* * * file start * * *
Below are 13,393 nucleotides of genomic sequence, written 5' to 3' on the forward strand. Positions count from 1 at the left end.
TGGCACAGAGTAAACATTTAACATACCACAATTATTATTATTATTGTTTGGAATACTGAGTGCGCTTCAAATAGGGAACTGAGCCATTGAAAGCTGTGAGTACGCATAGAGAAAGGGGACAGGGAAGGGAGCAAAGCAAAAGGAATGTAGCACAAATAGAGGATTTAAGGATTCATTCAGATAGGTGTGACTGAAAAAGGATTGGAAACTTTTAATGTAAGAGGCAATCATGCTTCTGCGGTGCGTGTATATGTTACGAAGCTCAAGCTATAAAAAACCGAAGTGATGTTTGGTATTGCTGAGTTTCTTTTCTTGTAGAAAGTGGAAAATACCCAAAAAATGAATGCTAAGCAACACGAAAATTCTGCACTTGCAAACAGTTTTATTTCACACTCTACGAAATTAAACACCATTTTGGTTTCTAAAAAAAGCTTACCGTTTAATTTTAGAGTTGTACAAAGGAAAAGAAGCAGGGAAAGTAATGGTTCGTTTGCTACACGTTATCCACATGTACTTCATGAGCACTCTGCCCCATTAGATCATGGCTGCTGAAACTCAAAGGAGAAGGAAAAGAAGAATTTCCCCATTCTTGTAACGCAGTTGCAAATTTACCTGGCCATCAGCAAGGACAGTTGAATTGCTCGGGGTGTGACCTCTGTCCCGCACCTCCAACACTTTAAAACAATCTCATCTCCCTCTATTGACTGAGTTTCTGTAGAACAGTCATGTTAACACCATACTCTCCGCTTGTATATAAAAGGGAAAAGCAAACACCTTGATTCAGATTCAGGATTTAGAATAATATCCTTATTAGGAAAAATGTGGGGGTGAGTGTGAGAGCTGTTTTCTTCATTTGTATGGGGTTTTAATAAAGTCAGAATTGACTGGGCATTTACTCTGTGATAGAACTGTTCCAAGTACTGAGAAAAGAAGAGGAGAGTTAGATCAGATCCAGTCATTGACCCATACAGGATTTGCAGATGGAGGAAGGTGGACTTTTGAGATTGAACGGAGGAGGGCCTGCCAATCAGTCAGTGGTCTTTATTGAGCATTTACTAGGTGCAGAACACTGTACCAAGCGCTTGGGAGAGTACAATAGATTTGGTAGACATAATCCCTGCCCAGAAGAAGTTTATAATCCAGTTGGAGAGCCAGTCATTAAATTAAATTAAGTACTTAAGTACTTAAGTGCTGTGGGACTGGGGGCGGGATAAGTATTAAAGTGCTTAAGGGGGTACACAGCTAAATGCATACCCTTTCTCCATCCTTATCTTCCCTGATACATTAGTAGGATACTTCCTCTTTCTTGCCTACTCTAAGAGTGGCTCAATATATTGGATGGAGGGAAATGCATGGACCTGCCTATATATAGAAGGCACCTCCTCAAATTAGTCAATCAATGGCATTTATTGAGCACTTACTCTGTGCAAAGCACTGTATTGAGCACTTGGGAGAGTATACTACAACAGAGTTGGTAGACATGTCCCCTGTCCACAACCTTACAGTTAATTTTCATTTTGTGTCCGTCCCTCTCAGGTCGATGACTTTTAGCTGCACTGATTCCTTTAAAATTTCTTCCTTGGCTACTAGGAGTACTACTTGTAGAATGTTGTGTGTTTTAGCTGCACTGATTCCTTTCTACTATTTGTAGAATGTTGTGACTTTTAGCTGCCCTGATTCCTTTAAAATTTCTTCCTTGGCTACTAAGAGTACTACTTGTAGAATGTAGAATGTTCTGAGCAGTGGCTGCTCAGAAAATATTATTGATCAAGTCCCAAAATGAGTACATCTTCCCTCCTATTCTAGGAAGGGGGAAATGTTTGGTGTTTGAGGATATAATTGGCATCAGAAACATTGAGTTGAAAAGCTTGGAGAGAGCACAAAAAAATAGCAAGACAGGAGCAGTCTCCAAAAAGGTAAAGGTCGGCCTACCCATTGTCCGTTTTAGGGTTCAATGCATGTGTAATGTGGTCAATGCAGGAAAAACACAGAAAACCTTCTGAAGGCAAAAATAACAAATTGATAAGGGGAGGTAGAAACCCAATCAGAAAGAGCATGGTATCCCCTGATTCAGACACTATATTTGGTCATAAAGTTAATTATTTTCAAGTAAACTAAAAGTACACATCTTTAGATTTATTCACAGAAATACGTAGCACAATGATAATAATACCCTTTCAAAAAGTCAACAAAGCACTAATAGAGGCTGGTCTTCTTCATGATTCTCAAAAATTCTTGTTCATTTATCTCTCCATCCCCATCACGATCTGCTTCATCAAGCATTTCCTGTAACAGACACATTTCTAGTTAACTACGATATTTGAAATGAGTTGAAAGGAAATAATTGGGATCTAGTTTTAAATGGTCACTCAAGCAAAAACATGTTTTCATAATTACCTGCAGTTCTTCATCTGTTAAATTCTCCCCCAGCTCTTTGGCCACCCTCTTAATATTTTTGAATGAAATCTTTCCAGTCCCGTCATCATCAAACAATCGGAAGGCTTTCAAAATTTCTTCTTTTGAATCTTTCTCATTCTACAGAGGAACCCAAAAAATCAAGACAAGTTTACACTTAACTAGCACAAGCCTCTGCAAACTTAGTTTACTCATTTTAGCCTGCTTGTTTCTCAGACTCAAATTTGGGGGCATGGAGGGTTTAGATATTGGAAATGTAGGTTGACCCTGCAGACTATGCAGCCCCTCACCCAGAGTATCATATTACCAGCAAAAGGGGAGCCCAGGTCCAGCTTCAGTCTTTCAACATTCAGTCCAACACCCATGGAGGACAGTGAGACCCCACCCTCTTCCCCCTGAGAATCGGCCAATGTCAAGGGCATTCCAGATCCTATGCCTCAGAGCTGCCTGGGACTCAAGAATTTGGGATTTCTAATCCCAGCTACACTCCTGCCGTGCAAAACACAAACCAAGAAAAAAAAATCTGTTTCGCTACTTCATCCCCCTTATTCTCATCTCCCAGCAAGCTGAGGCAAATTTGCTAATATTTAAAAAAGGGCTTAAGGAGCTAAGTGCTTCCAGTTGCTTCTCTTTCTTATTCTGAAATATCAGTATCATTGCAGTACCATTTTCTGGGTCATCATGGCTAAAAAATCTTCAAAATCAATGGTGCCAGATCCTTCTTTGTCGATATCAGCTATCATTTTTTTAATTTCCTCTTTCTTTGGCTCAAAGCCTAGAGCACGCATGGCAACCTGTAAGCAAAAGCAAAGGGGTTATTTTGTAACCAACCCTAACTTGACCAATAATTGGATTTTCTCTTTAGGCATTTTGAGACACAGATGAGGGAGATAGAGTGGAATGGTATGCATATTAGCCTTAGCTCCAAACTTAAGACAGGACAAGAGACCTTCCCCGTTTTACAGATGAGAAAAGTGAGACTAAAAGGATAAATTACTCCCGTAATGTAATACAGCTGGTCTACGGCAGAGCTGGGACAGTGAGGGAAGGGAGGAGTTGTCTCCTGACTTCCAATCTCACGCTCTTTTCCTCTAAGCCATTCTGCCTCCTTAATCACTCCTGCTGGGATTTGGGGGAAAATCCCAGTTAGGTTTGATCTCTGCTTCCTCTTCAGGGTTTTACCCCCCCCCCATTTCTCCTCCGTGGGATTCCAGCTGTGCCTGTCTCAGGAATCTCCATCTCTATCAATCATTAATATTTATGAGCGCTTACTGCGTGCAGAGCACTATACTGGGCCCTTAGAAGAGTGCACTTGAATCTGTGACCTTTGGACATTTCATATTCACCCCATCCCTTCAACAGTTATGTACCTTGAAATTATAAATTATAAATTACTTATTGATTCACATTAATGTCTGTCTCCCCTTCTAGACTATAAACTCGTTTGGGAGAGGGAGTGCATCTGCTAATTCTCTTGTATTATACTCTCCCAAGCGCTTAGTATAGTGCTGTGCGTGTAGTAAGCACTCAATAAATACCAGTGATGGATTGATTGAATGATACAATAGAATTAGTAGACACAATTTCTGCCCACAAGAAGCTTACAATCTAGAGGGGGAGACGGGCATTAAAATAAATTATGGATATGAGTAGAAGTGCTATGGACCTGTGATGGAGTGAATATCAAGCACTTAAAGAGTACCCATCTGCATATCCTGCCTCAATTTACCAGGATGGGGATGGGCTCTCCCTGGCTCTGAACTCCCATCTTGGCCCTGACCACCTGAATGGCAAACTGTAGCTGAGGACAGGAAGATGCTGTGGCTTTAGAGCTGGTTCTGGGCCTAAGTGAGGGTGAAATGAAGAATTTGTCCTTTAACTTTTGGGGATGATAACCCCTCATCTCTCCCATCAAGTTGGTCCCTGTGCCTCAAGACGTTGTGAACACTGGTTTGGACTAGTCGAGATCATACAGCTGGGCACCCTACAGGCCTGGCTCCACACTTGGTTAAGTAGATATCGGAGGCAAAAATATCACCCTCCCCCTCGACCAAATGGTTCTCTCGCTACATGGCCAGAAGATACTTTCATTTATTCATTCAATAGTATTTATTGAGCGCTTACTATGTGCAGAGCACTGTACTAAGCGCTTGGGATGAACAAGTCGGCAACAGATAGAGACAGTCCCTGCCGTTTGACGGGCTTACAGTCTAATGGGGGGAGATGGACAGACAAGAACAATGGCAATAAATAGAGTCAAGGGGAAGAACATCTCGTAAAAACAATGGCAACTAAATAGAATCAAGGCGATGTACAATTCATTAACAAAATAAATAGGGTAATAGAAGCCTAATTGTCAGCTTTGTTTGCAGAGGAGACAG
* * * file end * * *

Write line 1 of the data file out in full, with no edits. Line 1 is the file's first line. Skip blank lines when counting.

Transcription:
Below are 13,393 nucleotides of genomic sequence, written 5' to 3' on the forward strand. Positions count from 1 at the left end.